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Movie Review

Release Date: 04/08/22
Genre: Action/Crime/Drama

Studio: Universal Pictures


"Two robbers steal an ambulance after their heist goes awry."


There is a refreshing and relieving feeling that washes over you with Michael Bays' latest high-octane action blockbuster, Ambulance. Perhaps it's the 90s action film's throwback element that is on display, or maybe it's because it's the best film Michael Bay has done since Pain and Gain. It's both, and so much more. 


By now, audiences should be accustomed to what you get when you sit down to watch a Michael Bay movie. The filmmaker has a collection of ingredients that he typically utilizes, such as big set pieces, lots of insane action, and cut-happy editing, with a large budget that tends to favor action over story. When these ingredients are overused, any of his films become mind numbing-ly silly and almost unbearable to sit through, such as any of his Transformers’. However, with the proper amount, the results are memorable, entertaining, and thrilling films you will want to see again and again - such as The Rock, Pain and Gain, and Bad Boys. The latter is the case for 2022’s Ambulance


A lot of the reason Ambulance works as well as it does is due to two crucial elements: the cast, especially the film’s leads Jake Gyllenhaal, Yahya Abdul-Mateen II, and Eiza González, and a simplistic story. The core of the film is about two brothers on a heist gone wrong. A cop in the wrong place at the wrong time is shot and taken hostage as the two robbers become desperate to get away, stealing an ambulance and forcing an EMT to ride along to save the cop's life while fleeing. With minimal lead characters and other plots to explore, Bay is free to focus on the core story for the most part. While this is pretty minimalistic for a Michael Bay movie, he still gets in his way to a frustrating degree, which leads me into some of the bad elements of this film.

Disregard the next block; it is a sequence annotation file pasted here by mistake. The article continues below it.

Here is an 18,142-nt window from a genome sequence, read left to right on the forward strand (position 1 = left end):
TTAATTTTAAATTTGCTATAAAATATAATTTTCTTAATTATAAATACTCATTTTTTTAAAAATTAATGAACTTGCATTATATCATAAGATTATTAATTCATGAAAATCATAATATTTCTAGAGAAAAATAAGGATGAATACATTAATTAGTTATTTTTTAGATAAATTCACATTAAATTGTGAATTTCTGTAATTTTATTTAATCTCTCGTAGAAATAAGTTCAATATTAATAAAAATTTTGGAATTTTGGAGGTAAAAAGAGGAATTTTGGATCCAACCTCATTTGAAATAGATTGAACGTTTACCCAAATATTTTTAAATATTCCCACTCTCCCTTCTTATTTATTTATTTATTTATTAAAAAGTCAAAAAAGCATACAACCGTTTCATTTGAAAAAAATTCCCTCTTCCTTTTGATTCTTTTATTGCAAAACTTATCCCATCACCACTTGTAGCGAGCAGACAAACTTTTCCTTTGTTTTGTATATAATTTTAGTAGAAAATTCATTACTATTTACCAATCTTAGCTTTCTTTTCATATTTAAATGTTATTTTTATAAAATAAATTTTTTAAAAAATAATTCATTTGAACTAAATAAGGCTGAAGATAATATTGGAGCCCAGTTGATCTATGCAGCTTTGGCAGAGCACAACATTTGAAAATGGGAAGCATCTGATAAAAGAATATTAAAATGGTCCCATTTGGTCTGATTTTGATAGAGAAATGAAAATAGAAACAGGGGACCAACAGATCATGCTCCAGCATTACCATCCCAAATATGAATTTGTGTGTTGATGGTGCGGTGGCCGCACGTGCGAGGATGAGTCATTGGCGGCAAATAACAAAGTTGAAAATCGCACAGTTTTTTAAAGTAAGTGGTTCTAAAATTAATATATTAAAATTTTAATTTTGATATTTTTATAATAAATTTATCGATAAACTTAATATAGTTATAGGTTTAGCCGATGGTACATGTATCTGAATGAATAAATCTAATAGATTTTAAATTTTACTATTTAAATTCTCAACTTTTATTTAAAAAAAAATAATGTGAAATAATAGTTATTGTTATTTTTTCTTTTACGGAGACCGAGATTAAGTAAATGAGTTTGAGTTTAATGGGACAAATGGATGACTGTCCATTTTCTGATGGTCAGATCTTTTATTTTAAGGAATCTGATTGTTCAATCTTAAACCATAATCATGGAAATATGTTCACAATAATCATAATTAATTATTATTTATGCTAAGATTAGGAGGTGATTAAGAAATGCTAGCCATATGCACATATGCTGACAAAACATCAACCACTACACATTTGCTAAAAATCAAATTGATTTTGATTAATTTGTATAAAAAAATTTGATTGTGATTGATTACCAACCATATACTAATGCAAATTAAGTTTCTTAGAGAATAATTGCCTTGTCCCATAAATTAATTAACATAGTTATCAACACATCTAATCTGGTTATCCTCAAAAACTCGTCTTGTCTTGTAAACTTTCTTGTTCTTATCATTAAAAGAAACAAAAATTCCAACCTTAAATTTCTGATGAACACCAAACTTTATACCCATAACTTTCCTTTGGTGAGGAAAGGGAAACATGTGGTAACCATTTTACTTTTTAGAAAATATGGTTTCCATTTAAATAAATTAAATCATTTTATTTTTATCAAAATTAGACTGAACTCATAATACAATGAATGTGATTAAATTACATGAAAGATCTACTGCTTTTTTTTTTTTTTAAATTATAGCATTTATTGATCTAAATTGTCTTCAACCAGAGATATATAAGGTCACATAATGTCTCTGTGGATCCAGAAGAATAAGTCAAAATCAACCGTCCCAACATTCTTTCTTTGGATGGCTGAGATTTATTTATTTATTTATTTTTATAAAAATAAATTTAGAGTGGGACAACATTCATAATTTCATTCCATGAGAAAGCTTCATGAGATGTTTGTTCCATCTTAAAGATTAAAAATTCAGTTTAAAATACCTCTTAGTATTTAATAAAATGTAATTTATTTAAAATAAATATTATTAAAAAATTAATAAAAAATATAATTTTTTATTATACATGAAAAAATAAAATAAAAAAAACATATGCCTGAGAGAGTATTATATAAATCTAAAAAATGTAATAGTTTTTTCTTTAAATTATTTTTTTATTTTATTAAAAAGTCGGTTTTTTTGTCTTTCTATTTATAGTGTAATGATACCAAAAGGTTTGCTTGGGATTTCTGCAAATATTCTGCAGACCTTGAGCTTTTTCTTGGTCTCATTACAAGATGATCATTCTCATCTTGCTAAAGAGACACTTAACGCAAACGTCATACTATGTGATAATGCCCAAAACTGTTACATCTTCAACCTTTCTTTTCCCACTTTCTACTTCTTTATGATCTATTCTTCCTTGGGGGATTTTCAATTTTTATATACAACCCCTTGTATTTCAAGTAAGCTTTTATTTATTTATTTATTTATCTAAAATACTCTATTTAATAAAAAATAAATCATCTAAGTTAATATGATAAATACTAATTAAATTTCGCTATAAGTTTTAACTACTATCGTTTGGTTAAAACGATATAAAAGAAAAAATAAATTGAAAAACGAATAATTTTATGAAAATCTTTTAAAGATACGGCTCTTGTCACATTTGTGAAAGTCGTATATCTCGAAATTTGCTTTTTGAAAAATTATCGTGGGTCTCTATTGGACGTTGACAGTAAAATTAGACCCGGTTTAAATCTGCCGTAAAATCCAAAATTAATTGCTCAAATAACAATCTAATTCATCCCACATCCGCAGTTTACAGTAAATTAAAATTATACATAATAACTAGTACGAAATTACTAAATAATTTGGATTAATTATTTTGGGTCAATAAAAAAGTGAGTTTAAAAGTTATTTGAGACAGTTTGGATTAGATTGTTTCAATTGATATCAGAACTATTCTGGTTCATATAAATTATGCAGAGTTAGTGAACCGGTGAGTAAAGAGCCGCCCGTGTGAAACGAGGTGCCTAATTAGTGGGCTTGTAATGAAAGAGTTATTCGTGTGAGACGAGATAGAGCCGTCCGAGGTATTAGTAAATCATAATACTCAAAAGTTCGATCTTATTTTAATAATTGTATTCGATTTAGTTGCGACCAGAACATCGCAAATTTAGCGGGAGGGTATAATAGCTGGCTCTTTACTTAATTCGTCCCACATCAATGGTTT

Often, when the action is unraveling and tensions mount up, Bay interrupts with a camera movement or quick cut, keeping that moment from reaching its full potential. The number of quick cuts in this movie could arguably be a stylistic choice because of the fast-paced nature of the storyline (which, within the context of the film, plays out over a period of hours). Stylistic choice or not, I found the editing only robbed moments from being as impactful as they could have been. 


Questionable editing aside, the film stumbles occasionally with a few borderline cringeworthy melodramatic moments and dialogue. A scene, in the beginning, involves Will (Yahya Abdul Mateen II) talking on the phone with the VA trying to get health insurance so that his wife can have surgery. The VA worker is plain during this exchange, and the dialogue between the two comes off over the top instead of being an effective character moment, resulting in it being melodramatic. All of these moments, coupled with overused drone camera shots and the film needing about 15 minutes trimmed off, stops Ambulance from being Bays' best film to date. 


What makes Ambulance the riveting roller coaster ride of a film worth experiencing is its use of a simplistic plot and Jake Gyllenhaal having a blast as the charismatic, unhinged, egotistical brother Daniel, enabling Bay to deliver a more stripped-down approach to his typical direction. The heist action set piece set off in the film’s opening act is tense, brutal, and frantic - a perfect powder keg moment that launches the narrative into action that doesn't cease until the end.

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